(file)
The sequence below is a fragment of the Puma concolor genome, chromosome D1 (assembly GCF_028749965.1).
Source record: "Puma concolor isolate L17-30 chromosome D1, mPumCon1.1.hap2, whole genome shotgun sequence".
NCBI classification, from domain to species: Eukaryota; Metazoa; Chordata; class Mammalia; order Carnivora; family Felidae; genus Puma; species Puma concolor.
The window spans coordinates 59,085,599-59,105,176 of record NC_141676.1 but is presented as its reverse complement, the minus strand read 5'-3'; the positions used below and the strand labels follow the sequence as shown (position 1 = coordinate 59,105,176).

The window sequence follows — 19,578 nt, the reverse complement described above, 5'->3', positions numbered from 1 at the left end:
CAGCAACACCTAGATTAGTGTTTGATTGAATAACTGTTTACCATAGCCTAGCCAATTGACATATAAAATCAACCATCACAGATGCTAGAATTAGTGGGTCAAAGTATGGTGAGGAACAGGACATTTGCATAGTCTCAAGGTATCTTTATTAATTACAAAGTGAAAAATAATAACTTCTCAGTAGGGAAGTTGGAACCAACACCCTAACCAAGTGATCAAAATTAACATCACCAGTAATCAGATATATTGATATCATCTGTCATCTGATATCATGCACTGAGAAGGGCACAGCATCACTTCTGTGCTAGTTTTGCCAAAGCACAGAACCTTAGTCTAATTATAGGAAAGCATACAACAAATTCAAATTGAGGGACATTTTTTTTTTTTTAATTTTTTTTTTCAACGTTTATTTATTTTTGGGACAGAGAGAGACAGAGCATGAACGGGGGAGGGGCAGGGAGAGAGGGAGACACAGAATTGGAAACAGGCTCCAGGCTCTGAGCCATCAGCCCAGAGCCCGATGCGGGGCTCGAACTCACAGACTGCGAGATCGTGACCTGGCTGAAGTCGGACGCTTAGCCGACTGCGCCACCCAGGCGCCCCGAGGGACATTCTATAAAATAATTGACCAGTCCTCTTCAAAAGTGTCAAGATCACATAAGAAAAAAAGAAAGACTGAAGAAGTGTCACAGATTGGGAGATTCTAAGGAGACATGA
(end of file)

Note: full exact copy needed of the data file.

The sequence below is a fragment of the Puma concolor genome, chromosome D1 (assembly GCF_028749965.1).
Source record: "Puma concolor isolate L17-30 chromosome D1, mPumCon1.1.hap2, whole genome shotgun sequence".
NCBI classification, from domain to species: Eukaryota; Metazoa; Chordata; class Mammalia; order Carnivora; family Felidae; genus Puma; species Puma concolor.
The window spans coordinates 59,085,599-59,105,176 of record NC_141676.1 but is presented as its reverse complement, the minus strand read 5'-3'; the positions used below and the strand labels follow the sequence as shown (position 1 = coordinate 59,105,176).

The window sequence follows — 19,578 nt, the reverse complement described above, 5'->3', positions numbered from 1 at the left end:
CAGCAACACCTAGATTAGTGTTTGATTGAATAACTGTTTACCATAGCCTAGCCAATTGACATATAAAATCAACCATCACAGATGCTAGAATTAGTGGGTCAAAGTATGGTGAGGAACAGGACATTTGCATAGTCTCAAGGTATCTTTATTAATTACAAAGTGAAAAATAATAACTTCTCAGTAGGGAAGTTGGAACCAACACCCTAACCAAGTGATCAAAATTAACATCACCAGTAATCAGATATATTGATATCATCTGTCATCTGATATCATGCACTGAGAAGGGCACAGCATCACTTCTGTGCTAGTTTTGCCAAAGCACAGAACCTTAGTCTAATTATAGGAAAGCATACAACAAATTCAAATTGAGGGACATTTTTTTTTTTTTAATTTTTTTTTTCAACGTTTATTTATTTTTGGGACAGAGAGAGACAGAGCATGAACGGGGGAGGGGCAGGGAGAGAGGGAGACACAGAATTGGAAACAGGCTCCAGGCTCTGAGCCATCAGCCCAGAGCCCGATGCGGGGCTCGAACTCACAGACTGCGAGATCGTGACCTGGCTGAAGTCGGACGCTTAGCCGACTGCGCCACCCAGGCGCCCCGAGGGACATTCTATAAAATAATTGACCAGTCCTCTTCAAAAGTGTCAAGATCACATAAGAAAAAAAGAAAGACTGAAGAAGTGTCACAGATTGGGAGATTCTAAGGAGACATGA